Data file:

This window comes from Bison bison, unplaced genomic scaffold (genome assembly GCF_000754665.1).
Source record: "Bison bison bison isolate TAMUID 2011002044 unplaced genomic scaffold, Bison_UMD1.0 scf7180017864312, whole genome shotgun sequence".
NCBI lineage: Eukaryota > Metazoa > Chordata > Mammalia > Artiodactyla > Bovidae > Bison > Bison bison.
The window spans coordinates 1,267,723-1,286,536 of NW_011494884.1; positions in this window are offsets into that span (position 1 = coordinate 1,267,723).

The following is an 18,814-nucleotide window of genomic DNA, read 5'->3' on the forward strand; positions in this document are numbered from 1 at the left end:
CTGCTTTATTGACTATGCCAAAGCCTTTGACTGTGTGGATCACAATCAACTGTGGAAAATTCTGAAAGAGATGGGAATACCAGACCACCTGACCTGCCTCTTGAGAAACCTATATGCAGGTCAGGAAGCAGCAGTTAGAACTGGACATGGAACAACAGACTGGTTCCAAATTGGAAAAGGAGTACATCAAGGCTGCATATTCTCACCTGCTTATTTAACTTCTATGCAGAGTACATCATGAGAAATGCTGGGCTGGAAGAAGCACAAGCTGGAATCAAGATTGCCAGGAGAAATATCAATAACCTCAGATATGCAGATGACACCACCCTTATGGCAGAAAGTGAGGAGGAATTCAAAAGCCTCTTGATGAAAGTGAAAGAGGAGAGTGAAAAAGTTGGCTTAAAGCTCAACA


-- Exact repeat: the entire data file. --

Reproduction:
This window comes from Bison bison, unplaced genomic scaffold (genome assembly GCF_000754665.1).
Source record: "Bison bison bison isolate TAMUID 2011002044 unplaced genomic scaffold, Bison_UMD1.0 scf7180017864312, whole genome shotgun sequence".
NCBI lineage: Eukaryota > Metazoa > Chordata > Mammalia > Artiodactyla > Bovidae > Bison > Bison bison.
The window spans coordinates 1,267,723-1,286,536 of NW_011494884.1; positions in this window are offsets into that span (position 1 = coordinate 1,267,723).

The following is an 18,814-nucleotide window of genomic DNA, read 5'->3' on the forward strand; positions in this document are numbered from 1 at the left end:
CTGCTTTATTGACTATGCCAAAGCCTTTGACTGTGTGGATCACAATCAACTGTGGAAAATTCTGAAAGAGATGGGAATACCAGACCACCTGACCTGCCTCTTGAGAAACCTATATGCAGGTCAGGAAGCAGCAGTTAGAACTGGACATGGAACAACAGACTGGTTCCAAATTGGAAAAGGAGTACATCAAGGCTGCATATTCTCACCTGCTTATTTAACTTCTATGCAGAGTACATCATGAGAAATGCTGGGCTGGAAGAAGCACAAGCTGGAATCAAGATTGCCAGGAGAAATATCAATAACCTCAGATATGCAGATGACACCACCCTTATGGCAGAAAGTGAGGAGGAATTCAAAAGCCTCTTGATGAAAGTGAAAGAGGAGAGTGAAAAAGTTGGCTTAAAGCTCAACA